However, what if we do another refresh?

image

This is where I was hoping that, somewhat miraculously, the data flow would know that none of the records have changed, so none of them would have to be updated in Dataverse.

Instead, I can see all those records coming in again:

image

3 minutes later, they have all been updated:

image

image

There are still only 10000 records, so none were added (pretty sure that’s because my entity had an alternative key):

image

Still, I was hoping none of them would even be updated in Dataverse, since I had not changed any of them in the source, right?

And this is where I am finding this particular scenario (using Standard dataflows to load data to Dataverse) somewhat unclear. It seems there is supposed to be incremental refresh option according to the documentation page below:

https://docs.microsoft.com/en-us/power-query/dataflows/incremental-refresh

image

I can see this functionality for analytical data flows (those which would be dumping data to the data lake, for instance):

image

But I don’t see it for the Standard v1/v2 dataflows:

image

Which means using dataflows to load large data tables into Dataverse might be a waste of API calls for the entitlement limits.

Did I miss that feature somehow? Let me know if I did.

Otherwise, it might actually be more practical to use Azure Data Factory (or, possibly, something else such as SSIS) in the scenario above. Which is a little unfortunate since, compared to those other options, setting up a dataflow takes almost no effort at all.

 

PS. And here it a confirmation, thanks to a fellow MVP Carina M Claesson:

“Considerations and limitations: Incremental refresh in Power Platform dataflows is only supported in dataflows with an Azure Data Lake Storage account, not in dataflows with Dataverse as the destination.” It’s right there, on the same docs page, just all the way down to the bottom.

The challenges of using external data in the model-driven applications

Integrating external data with model-driven applications in the Microsoft Dataverse can be a challenging task for a number of reasons:

  • Data volumes
  • Storage costs
  • API throttling and entitlement limits
  • Technology limitations
  • Lack of experience with the tools/technologies
  • Vague requirements where a little change can affect the whole approach to the integration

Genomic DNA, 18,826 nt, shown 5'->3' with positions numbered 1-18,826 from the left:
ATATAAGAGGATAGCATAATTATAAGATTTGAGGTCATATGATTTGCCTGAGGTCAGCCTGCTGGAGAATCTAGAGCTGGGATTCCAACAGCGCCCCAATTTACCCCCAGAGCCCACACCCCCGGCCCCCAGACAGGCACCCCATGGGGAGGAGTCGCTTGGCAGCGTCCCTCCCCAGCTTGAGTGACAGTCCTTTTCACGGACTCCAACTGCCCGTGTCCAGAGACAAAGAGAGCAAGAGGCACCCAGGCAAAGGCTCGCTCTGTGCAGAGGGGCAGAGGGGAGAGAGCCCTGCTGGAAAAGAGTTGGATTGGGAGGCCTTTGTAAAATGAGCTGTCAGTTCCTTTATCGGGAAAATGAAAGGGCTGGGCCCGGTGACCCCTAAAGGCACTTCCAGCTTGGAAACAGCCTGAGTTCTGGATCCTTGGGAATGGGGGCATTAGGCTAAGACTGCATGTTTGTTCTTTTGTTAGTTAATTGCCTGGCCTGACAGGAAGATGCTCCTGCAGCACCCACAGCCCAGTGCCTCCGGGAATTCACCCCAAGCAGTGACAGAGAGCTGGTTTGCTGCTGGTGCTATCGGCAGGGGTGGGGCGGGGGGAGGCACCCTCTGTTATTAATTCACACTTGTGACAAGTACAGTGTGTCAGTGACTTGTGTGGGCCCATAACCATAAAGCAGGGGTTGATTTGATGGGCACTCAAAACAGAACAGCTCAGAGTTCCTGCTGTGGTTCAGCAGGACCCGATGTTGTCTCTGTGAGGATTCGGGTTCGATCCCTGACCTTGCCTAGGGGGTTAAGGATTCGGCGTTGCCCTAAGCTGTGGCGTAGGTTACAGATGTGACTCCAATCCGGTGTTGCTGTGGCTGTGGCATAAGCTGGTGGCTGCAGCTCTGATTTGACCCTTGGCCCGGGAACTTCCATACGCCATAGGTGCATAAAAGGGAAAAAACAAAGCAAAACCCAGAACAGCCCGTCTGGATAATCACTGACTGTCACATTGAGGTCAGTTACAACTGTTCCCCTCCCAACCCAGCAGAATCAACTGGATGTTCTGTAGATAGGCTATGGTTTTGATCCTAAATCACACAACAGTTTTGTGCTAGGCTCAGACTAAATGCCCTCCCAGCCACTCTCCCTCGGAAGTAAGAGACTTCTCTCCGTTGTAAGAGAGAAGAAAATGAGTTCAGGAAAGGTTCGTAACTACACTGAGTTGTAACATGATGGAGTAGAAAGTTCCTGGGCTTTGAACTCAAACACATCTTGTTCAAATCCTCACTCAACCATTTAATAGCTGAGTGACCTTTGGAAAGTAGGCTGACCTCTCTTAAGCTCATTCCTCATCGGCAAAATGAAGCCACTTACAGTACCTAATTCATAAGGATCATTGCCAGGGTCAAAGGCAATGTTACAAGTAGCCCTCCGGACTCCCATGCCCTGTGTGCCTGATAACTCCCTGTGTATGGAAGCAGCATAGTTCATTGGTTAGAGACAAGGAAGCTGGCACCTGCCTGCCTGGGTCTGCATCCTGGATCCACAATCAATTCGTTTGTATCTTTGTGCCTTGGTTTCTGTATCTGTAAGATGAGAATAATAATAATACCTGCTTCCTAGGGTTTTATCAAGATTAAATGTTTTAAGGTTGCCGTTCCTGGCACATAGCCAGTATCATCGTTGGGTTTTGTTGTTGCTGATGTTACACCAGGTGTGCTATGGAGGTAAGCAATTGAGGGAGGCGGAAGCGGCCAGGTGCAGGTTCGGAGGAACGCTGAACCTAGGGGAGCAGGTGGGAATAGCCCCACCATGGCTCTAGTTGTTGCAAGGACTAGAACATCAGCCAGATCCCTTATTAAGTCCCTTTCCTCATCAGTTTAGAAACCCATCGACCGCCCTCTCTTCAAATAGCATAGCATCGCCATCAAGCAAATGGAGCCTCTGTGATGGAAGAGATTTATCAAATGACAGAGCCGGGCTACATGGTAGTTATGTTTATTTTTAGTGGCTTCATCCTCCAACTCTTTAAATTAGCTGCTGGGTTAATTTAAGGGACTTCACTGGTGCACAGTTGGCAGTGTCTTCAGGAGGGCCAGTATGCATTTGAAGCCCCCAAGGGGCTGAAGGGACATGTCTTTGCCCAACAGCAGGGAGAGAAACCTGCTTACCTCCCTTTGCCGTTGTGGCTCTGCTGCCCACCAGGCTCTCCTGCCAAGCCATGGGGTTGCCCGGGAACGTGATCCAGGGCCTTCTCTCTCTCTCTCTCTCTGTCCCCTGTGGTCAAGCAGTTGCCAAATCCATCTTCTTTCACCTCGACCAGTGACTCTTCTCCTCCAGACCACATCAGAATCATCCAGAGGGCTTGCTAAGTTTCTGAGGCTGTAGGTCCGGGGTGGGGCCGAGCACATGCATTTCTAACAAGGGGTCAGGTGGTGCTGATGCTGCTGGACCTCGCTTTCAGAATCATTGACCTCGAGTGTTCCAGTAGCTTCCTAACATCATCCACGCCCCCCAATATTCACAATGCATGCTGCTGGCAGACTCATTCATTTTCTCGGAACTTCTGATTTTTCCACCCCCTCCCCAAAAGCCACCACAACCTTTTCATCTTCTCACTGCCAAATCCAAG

In this post, I just wanted to provide a high-level overview of how this could be looked at, and, also, a few references to the Microsoft documentation which might be useful in this context.

 

 

 

Basically, it seems there are two options:

  • We can load data into Dataverse and deal with the ongoing data integration
  • Or we can try integrating external data without actually storing any/most of it in the Dataverse

 

There are a few major challenges with the “full sync” approach:

  • API limits (throttling and entitlement). This is because we can’t get around that API layer on the diagram
  • Storage costs and capacity model
  • Having to create and maintain those ETL jobs

 

For the API limits, have a look here: Requests limits and allocations

For the capacity model, here is another link: New Microsoft Dataverse storage capacity

For the storage costs, here is a link:  Latest Customer Engagement Licensing Change Could Lead to Dynamics 365 Storage Cost Increase

As for the technology limitations, there can be a bunch of problems:

  • MFA support
  • Ability to handle API throttling gracefully
  • Ability to run under application accounts
  • Ability to “rotate” user accounts (to work around those throttling limits)
  • Data protection (will your data be stored somewhere other than in the Microsoft cloud?)
  • And probably a lot more…

 

Lack of experience in the team can hit you badly, really. You can go with one ETL tool since it seems to be suitable, and, then, you’ll realize half-way through the project that something is missing. If only you knew from the beginning…